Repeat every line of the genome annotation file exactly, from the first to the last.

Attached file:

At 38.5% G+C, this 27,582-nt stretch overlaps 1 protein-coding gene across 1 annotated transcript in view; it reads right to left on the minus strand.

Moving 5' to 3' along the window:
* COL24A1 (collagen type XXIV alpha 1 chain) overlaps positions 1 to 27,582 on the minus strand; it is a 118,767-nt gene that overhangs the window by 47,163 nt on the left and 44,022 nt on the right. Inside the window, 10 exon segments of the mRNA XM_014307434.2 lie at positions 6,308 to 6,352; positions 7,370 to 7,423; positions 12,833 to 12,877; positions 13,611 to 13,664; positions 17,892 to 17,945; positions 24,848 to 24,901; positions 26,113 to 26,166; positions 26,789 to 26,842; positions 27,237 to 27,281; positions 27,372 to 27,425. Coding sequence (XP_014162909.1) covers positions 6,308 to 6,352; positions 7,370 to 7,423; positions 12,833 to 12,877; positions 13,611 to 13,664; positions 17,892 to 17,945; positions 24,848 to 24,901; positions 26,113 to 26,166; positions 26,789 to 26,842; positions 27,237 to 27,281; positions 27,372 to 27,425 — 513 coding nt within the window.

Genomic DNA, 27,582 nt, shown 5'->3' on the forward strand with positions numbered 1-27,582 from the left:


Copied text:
At 38.5% G+C, this 27,582-nt stretch overlaps 1 protein-coding gene across 1 annotated transcript in view; it reads right to left on the minus strand.

Moving 5' to 3' along the window:
* COL24A1 (collagen type XXIV alpha 1 chain) overlaps positions 1 to 27,582 on the minus strand; it is a 118,767-nt gene that overhangs the window by 47,163 nt on the left and 44,022 nt on the right. Inside the window, 10 exon segments of the mRNA XM_014307434.2 lie at positions 6,308 to 6,352; positions 7,370 to 7,423; positions 12,833 to 12,877; positions 13,611 to 13,664; positions 17,892 to 17,945; positions 24,848 to 24,901; positions 26,113 to 26,166; positions 26,789 to 26,842; positions 27,237 to 27,281; positions 27,372 to 27,425. Coding sequence (XP_014162909.1) covers positions 6,308 to 6,352; positions 7,370 to 7,423; positions 12,833 to 12,877; positions 13,611 to 13,664; positions 17,892 to 17,945; positions 24,848 to 24,901; positions 26,113 to 26,166; positions 26,789 to 26,842; positions 27,237 to 27,281; positions 27,372 to 27,425 — 513 coding nt within the window.

Genomic DNA, 27,582 nt, shown 5'->3' on the forward strand with positions numbered 1-27,582 from the left: